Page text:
- a Dvorak e-zine: https://www.dvzine.org/zine/22-23.html
- “The last cool prank”
- “Why not gpl, for scientific software?”
- Ordering salads (from Sweetgreen) within Emacs (why am I not surprised)
- A reality check on programming being both hard and easy
I recently finished (over a few months) reading through the illustrated version of The Hobbit with my daughter.
This week the whole family watched the 1977 animated version of the Hobbit, and we loved it.
My “possibly unpopular opinion” here is that it is better than the new remakes.
With its 78 minute length (compared with the several hours run time of the three Peter Jackson movies), the story is crisp.
The animation too, is “old school”; pre-dating any CGI, every frame is hand-colored, and there is a very different feel to it.
Additionally, the custom song that serves as the theme of the movie is just … wonderful.
Its lyrics are inspiring.
The man who’s a dreamer and never takes leave
Who thinks of a world that is just make-believe
Will never know passion, will never know pain.
Who sits by the window will one day see rain.
P.S. I also found this Original Soundtrack (which is really the entire audio track of the movie!) with the video featuring an illustrated book — Youtube is a goldmine for rare stuff like this.
Yes, this is a serious title.
While reading with Tara, I have acquired a “taste” for My Little Pony, and this has largely been due to all the references found within it.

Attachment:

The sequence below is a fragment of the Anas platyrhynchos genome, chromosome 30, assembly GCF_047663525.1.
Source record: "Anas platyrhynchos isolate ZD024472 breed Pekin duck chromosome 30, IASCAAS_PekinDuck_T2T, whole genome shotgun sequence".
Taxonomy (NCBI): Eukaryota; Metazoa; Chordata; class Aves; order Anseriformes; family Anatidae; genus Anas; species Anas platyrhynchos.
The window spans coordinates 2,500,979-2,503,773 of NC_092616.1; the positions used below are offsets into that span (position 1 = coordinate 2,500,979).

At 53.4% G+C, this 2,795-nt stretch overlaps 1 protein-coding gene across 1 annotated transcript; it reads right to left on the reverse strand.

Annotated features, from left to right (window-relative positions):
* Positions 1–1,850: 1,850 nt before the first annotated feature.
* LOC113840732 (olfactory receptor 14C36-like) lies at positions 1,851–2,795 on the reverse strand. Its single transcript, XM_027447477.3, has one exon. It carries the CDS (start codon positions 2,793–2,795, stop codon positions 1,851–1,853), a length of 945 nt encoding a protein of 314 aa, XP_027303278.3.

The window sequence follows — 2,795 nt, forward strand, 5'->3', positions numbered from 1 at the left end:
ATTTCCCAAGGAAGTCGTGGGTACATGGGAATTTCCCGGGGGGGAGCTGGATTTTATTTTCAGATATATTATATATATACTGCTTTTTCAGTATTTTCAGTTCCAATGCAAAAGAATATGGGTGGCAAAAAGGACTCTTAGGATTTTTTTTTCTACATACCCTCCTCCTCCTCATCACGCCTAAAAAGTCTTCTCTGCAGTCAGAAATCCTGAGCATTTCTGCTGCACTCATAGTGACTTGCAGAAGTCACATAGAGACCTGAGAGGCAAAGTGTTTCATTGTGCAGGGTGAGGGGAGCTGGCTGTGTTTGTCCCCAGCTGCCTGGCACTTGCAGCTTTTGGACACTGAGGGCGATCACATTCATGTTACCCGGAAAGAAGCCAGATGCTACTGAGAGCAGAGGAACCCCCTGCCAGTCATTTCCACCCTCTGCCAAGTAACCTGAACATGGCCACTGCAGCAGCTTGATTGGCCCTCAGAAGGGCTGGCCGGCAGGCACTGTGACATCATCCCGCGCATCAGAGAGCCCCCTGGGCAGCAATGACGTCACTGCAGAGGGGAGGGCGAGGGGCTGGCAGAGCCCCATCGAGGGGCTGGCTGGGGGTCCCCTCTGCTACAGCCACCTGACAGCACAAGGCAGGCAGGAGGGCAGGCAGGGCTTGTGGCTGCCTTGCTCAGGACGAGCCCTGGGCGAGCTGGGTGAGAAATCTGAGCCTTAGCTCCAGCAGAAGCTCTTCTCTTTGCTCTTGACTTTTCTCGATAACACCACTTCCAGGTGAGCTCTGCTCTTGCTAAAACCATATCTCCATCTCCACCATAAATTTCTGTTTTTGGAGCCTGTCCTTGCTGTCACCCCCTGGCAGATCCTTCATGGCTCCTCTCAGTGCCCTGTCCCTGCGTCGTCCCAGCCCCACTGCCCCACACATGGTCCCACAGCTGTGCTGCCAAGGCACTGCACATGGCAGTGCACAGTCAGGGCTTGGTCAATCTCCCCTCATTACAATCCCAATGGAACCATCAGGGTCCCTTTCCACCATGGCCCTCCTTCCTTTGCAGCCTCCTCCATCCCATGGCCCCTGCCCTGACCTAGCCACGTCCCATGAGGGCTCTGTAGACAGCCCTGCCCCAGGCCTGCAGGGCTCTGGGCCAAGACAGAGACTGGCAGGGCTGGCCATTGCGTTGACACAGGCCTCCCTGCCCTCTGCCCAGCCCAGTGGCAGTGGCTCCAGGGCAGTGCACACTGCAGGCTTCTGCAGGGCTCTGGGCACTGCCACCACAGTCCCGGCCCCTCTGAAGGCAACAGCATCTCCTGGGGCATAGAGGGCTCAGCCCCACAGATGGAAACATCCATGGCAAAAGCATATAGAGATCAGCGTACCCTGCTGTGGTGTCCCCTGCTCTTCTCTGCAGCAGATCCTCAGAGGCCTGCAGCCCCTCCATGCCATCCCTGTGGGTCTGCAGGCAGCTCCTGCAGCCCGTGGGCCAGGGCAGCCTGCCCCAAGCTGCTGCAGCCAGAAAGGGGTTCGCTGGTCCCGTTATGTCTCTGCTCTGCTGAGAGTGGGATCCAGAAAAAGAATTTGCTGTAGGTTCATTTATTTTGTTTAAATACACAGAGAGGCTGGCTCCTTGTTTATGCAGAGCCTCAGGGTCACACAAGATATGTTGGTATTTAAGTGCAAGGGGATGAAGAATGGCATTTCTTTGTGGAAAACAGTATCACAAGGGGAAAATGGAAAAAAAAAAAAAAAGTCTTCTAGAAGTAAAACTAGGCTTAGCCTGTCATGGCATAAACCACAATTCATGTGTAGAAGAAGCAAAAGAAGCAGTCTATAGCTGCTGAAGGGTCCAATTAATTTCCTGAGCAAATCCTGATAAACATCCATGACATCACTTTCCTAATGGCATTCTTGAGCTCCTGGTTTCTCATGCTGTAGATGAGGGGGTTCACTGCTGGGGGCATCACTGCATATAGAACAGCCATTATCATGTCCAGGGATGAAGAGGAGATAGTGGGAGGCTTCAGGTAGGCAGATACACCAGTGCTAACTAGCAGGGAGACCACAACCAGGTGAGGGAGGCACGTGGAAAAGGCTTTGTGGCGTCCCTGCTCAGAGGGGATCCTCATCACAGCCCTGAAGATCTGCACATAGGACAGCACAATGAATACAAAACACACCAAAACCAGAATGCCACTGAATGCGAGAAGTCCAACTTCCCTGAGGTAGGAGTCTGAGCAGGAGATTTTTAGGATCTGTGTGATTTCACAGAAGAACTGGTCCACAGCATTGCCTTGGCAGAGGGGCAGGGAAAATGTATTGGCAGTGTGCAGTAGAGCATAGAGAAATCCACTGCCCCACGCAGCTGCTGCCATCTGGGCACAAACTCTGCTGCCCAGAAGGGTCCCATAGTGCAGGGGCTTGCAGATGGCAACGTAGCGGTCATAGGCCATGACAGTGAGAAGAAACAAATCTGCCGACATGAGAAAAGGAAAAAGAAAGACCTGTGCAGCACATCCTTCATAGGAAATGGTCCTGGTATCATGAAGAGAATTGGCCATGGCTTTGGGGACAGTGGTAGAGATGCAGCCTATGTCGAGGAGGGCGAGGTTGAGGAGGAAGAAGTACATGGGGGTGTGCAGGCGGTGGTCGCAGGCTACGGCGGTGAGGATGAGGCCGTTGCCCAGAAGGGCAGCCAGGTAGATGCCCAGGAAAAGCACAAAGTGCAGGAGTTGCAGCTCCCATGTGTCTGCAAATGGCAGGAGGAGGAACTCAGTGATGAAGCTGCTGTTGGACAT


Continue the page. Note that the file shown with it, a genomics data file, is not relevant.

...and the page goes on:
These are not for kids at all or even (come to think of it) for most adults, but rather for a vague yet specific nerdy subculture.
I came across an extremely specific one recently, where Cosmos (a … well, cosmic villain) utters something while being defeated.
I’ll cut to the chase and tell you that this is something uttered in a specific Star Trek episode. The classic Star Trek (“Wolf in the fold”, 1967)
This is not a generic Star Trek reference (I can share an example of that later). No, if you had watched every episode of the classic Star Trek but this one, you wouldn’t get it.
I have, for better or worse, watched (along with my brother for most of them) and re-watched these episodes about twenty years ago, and it triggered a vague recollection.
The writers clearly enjoy themselves with these series, and I don’t think they’d find similar luck anywhere else. I don’t know, really, where else you’d find a mix of bizarre out-of-the-blue references in the middle of a completely unrelated for-kids-no-really storyline.
I did not expect to see this in a store, not in 2021.
Yes, it’s good ‘ol He-Man and Battle Cat.
The last time I saw this was probably the early 90s.
Now I’m wondering whether I just wasn’t paying attention for several years, or it’s “come back in style” recently.
George R. R. Martin, when asked by Conan O’ Brien, on why he wrote on on an old PC, running MS-DOS, not connected to the internet, in Wordstar 4.0.
I actually like it, it does everything I want a word processing program to do and it doesn’t do anything else. I don’t want any help. I hate some of these modern systems where you type a lowercase letter and it becomes a capital letter. I don’t want a capital. If I wanted a capital, I would have typed a capital. I know how to work the shift key.